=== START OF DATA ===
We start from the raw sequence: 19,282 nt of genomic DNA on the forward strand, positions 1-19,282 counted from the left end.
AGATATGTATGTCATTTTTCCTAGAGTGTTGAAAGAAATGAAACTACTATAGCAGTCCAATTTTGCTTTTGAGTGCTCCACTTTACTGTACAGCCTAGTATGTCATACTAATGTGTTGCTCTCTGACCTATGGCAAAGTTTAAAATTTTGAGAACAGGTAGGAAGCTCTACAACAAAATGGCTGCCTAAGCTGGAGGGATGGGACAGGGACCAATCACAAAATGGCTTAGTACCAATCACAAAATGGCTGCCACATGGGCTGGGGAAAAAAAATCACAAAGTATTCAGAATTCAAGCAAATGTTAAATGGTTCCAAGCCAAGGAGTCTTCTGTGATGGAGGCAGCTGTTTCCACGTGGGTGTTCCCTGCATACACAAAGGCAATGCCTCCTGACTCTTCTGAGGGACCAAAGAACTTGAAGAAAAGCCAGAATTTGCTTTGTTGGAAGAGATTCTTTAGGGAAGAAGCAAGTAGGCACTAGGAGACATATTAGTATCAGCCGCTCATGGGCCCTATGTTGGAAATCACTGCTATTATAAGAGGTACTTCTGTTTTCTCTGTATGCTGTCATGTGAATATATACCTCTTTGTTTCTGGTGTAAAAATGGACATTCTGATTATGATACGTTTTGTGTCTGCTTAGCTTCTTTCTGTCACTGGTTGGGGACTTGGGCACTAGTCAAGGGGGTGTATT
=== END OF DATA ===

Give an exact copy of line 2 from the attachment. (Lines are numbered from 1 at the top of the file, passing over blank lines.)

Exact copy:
AGATATGTATGTCATTTTTCCTAGAGTGTTGAAAGAAATGAAACTACTATAGCAGTCCAATTTTGCTTTTGAGTGCTCCACTTTACTGTACAGCCTAGTATGTCATACTAATGTGTTGCTCTCTGACCTATGGCAAAGTTTAAAATTTTGAGAACAGGTAGGAAGCTCTACAACAAAATGGCTGCCTAAGCTGGAGGGATGGGACAGGGACCAATCACAAAATGGCTTAGTACCAATCACAAAATGGCTGCCACATGGGCTGGGGAAAAAAAATCACAAAGTATTCAGAATTCAAGCAAATGTTAAATGGTTCCAAGCCAAGGAGTCTTCTGTGATGGAGGCAGCTGTTTCCACGTGGGTGTTCCCTGCATACACAAAGGCAATGCCTCCTGACTCTTCTGAGGGACCAAAGAACTTGAAGAAAAGCCAGAATTTGCTTTGTTGGAAGAGATTCTTTAGGGAAGAAGCAAGTAGGCACTAGGAGACATATTAGTATCAGCCGCTCATGGGCCCTATGTTGGAAATCACTGCTATTATAAGAGGTACTTCTGTTTTCTCTGTATGCTGTCATGTGAATATATACCTCTTTGTTTCTGGTGTAAAAATGGACATTCTGATTATGATACGTTTTGTGTCTGCTTAGCTTCTTTCTGTCACTGGTTGGGGACTTGGGCACTAGTCAAGGGGGTGTATT